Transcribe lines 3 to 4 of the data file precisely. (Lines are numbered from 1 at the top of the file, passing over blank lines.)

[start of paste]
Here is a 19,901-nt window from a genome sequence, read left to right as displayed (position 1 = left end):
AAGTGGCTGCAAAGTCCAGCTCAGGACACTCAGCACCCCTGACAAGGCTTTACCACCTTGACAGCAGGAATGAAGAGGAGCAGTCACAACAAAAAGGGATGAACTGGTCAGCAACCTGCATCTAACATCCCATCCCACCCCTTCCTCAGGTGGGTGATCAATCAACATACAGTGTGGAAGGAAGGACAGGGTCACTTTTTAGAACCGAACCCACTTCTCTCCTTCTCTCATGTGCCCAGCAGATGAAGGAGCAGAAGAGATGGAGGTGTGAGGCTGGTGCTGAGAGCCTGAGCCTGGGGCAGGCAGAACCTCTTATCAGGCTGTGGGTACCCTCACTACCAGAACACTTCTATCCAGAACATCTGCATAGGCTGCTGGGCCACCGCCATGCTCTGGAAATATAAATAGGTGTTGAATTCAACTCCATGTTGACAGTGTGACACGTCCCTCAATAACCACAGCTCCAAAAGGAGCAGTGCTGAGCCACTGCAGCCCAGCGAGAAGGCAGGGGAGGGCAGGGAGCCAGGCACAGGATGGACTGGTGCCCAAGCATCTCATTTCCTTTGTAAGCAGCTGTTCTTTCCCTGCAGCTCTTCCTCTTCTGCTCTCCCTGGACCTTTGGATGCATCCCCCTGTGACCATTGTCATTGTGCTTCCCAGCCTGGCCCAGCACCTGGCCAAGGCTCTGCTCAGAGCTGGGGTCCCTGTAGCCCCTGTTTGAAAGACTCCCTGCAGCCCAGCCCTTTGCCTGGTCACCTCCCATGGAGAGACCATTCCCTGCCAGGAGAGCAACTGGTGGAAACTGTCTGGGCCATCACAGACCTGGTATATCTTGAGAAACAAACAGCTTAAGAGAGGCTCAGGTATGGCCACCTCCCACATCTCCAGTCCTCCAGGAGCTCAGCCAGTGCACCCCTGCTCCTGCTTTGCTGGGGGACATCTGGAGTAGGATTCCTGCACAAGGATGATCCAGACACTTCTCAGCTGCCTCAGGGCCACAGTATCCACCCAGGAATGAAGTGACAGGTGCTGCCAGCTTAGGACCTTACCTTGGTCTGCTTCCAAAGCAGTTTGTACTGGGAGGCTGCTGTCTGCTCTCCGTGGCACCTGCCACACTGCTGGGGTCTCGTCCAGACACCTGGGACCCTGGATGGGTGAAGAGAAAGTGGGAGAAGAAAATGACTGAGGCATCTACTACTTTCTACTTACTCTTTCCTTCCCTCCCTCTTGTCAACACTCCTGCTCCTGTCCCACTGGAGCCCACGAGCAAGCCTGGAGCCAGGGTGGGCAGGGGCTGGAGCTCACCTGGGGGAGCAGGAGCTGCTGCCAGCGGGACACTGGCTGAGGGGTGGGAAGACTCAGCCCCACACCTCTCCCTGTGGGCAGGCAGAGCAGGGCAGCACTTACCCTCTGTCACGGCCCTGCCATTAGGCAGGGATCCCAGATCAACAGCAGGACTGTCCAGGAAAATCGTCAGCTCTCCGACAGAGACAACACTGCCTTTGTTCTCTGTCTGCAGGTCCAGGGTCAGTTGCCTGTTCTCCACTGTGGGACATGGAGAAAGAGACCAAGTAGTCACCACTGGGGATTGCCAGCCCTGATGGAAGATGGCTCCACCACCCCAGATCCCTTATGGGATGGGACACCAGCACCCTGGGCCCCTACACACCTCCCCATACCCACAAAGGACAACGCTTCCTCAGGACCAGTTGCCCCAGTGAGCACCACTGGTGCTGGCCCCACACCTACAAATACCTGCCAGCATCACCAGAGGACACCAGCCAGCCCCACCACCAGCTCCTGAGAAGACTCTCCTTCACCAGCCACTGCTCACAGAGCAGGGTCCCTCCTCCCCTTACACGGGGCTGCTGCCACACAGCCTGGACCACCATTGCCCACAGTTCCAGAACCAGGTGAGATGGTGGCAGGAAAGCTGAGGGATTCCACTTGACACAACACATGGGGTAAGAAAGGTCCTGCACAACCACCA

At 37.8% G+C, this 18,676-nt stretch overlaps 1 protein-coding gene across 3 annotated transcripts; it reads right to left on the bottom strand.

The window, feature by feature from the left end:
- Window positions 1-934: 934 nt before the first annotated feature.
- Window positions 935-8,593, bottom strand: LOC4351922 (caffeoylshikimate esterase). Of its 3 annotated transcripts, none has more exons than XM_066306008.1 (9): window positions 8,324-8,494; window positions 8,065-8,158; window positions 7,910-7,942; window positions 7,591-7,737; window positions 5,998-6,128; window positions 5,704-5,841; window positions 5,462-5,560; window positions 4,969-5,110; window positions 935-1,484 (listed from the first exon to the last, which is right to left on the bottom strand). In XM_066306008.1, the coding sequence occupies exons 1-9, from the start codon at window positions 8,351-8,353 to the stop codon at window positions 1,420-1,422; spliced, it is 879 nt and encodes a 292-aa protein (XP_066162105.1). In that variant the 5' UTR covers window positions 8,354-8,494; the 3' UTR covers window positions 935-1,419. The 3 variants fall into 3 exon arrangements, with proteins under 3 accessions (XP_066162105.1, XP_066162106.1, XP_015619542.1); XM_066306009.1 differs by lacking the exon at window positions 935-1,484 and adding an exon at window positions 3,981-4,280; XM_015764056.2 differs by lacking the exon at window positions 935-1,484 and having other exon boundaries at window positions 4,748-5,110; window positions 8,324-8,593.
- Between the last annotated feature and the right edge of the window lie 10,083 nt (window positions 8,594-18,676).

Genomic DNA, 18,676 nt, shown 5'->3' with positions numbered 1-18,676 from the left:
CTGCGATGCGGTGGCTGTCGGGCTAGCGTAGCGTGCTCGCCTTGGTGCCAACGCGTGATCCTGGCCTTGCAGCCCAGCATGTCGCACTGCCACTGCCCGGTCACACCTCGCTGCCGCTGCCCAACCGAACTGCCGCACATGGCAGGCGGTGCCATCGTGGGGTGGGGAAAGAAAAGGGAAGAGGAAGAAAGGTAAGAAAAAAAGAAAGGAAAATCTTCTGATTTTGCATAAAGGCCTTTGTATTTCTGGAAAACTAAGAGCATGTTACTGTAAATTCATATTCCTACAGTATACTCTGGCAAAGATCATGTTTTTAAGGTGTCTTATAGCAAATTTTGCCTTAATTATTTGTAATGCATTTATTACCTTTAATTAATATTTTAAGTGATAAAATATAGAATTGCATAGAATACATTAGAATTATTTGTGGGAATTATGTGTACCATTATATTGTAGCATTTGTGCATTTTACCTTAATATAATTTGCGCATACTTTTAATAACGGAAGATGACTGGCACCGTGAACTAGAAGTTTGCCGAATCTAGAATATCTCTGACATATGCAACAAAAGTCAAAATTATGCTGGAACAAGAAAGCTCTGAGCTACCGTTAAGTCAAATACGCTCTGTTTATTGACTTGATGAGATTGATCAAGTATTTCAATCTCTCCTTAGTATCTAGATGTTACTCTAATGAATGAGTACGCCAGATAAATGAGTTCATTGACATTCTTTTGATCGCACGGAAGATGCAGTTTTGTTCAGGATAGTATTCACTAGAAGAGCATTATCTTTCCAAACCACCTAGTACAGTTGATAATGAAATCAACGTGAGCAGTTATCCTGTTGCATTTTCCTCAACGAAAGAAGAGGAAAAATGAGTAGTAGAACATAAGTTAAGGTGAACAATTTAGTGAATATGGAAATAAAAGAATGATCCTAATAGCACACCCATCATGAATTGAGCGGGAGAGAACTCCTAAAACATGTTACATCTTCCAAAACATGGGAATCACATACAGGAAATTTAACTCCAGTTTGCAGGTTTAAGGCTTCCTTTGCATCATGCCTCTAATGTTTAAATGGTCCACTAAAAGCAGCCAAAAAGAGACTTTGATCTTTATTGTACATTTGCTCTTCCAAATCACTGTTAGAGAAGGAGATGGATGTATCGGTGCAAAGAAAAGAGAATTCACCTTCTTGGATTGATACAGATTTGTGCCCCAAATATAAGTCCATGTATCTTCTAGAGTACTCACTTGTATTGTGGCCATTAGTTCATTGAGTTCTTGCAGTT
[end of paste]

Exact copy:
At 37.8% G+C, this 18,676-nt stretch overlaps 1 protein-coding gene across 3 annotated transcripts; it reads right to left on the bottom strand.

The window, feature by feature from the left end: